Aluminum smelter fights electric increases
Friday, April 8, 2011
NEW MADRID (AP) — Noranda Aluminum Inc., one of the state’s largest power users and an economic engine in southeast Missouri, says its electric rates are unfairly high and that increases in those rates threaten its viability.
However, a study from the Missouri Office of Public Counsel showed that Noranda pays less than its fair share and the company’s current rates are $26 million too low, according to The St. Louis Post-Dispatch.
Franklin, Tenn.-based Noranda has challenged every rate increase that Ameren Corp. has sought from the state’s Public Service Commission. Noranda’s chief executive, Kip Smith, now warns that continued hikes threaten the smelter, which consumes as much power as the city of Springfield.
Since becoming an Ameren customer in 2005, the company’s electric bill has risen steadily — to $150 million annually. Noranda would pay $15 million more under a proposed rate increase. More hikes may follow, as Ameren faces billions of dollars in costs to clean up coal emissions and possibly build a second nuclear plant.
Business leaders and elected officials in southeast Missouri say the region would be crippled if it lost the smelter, which generates millions of dollars in wages and revenue. But they say that’s unlikely to happen.
“They’re the biggest employer in the Bootheel, and they’ve got a huge investment out there,” said Sam L. Hunter III, president of the Bank of New Madrid. “They’re not just going to pick up and leave that.”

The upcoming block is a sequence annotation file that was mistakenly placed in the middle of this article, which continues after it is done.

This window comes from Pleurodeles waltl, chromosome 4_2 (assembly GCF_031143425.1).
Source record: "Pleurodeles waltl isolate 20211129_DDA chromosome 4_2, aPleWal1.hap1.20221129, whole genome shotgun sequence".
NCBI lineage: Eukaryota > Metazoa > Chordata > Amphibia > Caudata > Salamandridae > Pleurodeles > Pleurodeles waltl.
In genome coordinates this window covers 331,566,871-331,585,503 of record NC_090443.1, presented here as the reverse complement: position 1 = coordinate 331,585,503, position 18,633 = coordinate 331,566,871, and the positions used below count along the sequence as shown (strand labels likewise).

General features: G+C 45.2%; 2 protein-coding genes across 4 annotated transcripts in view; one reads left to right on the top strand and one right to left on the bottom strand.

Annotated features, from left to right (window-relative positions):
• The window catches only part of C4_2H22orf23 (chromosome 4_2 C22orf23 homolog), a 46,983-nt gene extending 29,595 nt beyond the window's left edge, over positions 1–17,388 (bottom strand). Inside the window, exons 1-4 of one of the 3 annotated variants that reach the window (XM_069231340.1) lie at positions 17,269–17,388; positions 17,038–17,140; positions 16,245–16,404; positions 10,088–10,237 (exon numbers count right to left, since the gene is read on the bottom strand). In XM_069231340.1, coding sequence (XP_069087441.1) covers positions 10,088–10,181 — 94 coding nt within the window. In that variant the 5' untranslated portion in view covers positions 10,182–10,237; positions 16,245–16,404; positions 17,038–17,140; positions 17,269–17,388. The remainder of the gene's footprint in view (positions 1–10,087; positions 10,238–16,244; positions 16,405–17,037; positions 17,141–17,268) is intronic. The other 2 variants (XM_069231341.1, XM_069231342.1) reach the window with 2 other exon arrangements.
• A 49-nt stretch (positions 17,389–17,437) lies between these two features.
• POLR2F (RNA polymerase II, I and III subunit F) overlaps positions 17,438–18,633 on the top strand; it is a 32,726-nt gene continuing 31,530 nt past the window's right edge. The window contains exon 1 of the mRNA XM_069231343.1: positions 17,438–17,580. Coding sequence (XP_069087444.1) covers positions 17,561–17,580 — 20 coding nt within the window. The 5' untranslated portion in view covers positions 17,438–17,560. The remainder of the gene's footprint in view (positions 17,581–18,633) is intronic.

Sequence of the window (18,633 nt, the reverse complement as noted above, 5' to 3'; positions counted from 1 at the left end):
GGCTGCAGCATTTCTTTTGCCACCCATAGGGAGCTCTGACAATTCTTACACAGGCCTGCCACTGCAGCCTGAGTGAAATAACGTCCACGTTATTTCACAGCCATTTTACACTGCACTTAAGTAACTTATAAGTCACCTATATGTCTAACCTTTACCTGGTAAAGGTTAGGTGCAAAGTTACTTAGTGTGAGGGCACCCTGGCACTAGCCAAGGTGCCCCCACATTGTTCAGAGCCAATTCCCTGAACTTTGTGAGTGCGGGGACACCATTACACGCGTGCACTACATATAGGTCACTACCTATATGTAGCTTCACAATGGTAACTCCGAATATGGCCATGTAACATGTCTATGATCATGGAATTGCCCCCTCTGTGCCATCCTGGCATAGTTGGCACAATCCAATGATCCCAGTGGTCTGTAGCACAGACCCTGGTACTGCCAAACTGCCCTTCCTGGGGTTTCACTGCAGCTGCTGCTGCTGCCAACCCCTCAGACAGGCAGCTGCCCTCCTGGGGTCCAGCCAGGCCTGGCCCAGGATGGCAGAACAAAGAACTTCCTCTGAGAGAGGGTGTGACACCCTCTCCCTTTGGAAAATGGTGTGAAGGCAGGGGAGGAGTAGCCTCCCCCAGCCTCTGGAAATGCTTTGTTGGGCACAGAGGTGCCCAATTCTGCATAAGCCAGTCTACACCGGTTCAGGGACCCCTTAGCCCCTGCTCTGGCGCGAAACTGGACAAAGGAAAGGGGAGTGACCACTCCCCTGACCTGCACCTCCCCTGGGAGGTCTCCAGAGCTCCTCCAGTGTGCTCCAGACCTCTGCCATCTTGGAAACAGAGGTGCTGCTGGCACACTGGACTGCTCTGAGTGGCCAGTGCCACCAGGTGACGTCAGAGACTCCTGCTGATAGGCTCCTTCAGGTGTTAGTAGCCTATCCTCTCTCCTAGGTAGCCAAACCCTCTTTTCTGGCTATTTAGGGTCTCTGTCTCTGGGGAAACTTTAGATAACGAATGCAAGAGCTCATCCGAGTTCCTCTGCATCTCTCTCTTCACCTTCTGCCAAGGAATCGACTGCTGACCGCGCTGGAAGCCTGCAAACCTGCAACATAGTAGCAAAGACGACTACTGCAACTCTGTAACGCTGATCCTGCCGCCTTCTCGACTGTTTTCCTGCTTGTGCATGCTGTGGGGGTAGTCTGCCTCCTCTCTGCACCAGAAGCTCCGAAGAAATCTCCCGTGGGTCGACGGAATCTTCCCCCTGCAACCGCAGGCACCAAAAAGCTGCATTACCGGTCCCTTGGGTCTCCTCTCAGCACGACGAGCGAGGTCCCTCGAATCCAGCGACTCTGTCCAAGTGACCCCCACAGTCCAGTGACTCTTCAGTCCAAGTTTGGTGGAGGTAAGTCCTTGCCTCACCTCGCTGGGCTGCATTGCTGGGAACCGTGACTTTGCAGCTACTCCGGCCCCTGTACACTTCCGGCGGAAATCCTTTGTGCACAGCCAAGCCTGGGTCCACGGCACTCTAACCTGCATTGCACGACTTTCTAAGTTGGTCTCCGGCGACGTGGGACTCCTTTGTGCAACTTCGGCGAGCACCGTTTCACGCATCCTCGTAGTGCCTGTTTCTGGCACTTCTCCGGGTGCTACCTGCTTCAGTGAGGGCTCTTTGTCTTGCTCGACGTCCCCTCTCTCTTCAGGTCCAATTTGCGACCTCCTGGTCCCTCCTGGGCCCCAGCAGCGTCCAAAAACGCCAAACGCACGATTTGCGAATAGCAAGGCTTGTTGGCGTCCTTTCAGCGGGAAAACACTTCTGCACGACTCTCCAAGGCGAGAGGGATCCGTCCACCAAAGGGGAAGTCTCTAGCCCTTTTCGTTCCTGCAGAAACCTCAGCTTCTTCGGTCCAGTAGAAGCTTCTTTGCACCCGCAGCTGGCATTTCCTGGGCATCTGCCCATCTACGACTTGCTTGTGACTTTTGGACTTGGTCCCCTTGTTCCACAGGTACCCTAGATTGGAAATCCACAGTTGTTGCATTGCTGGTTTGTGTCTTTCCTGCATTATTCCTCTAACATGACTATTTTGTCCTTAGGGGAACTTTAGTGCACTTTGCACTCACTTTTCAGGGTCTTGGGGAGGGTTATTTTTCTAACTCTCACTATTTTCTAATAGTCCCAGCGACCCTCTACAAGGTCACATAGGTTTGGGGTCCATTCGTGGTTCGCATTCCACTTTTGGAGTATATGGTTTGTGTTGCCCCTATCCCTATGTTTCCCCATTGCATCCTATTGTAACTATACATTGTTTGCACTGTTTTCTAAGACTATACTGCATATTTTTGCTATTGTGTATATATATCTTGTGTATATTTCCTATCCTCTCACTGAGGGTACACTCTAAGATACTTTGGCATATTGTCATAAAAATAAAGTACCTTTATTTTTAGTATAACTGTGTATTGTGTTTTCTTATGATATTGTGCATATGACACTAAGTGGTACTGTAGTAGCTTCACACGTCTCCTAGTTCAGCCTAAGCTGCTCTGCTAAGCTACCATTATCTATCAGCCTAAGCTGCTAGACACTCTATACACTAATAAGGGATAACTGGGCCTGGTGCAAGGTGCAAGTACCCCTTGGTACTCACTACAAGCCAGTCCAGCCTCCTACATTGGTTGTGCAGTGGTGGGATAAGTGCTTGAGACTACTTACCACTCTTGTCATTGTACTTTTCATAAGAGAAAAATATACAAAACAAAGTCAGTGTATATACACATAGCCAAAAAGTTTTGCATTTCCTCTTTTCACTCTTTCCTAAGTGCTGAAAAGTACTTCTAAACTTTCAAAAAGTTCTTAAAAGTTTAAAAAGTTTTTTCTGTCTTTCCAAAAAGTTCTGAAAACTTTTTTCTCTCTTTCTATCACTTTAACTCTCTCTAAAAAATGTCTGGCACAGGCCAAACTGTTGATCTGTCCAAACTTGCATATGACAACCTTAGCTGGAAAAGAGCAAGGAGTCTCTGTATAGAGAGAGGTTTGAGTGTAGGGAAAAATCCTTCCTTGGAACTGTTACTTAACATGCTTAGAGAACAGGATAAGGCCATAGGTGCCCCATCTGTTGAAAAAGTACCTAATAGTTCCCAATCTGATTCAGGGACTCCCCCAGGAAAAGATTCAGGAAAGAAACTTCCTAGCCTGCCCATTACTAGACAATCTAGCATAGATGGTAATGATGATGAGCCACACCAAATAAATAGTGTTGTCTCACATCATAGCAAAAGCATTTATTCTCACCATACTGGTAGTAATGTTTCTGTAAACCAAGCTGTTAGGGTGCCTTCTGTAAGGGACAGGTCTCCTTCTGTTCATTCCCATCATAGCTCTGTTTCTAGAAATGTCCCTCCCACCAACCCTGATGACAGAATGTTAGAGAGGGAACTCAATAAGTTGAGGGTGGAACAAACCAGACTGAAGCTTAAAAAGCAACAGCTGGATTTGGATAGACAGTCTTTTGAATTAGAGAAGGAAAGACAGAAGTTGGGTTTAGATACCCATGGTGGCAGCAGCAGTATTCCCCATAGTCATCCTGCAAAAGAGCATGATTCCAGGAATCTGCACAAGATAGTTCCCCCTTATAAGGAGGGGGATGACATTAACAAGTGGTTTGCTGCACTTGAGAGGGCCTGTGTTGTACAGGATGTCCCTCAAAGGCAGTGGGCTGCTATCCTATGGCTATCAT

In a presentation to the Missouri Chamber of Commerce on Thursday in Jefferson City, Smith said the issue of electric increases was a “moment of truth.”
Noranda’s power bills have always been a key concern because of the volume of electricity required to produce molten aluminum.
While the company pays less for electricity than any other Ameren customer — about 3.8 cents per kilowatt-hour — its rate is third-highest among 10 U.S. aluminum smelters in operation today, according to data it provided to the Public Service Commission.
Noranda pays less than other Ameren customers because it costs less to supply the plant with electricity, though significant debate remains over how much less its rates should be.
Missouri’s public counsel, Lewis Mills III, concluded in a study that Noranda’s rates are currently $26 million too low — even before the Public Service Commission decides whether Ameren deserves an increase — and that smaller businesses pay too much.
Rep. Jay Barnes, R-Jefferson City, cited the analysis in introducing recent legislation, to require Noranda to rebate millions of dollars to residential electric customers in Missouri if it closed the smelter and left Missouri.
Barnes doesn’t mind Noranda paying the lowest rate in the state, but believes consumers should be protected if the company ever leaves.
“They are an important employer in southeast Missouri,” he said. “That’s why they’re getting this benefit.”
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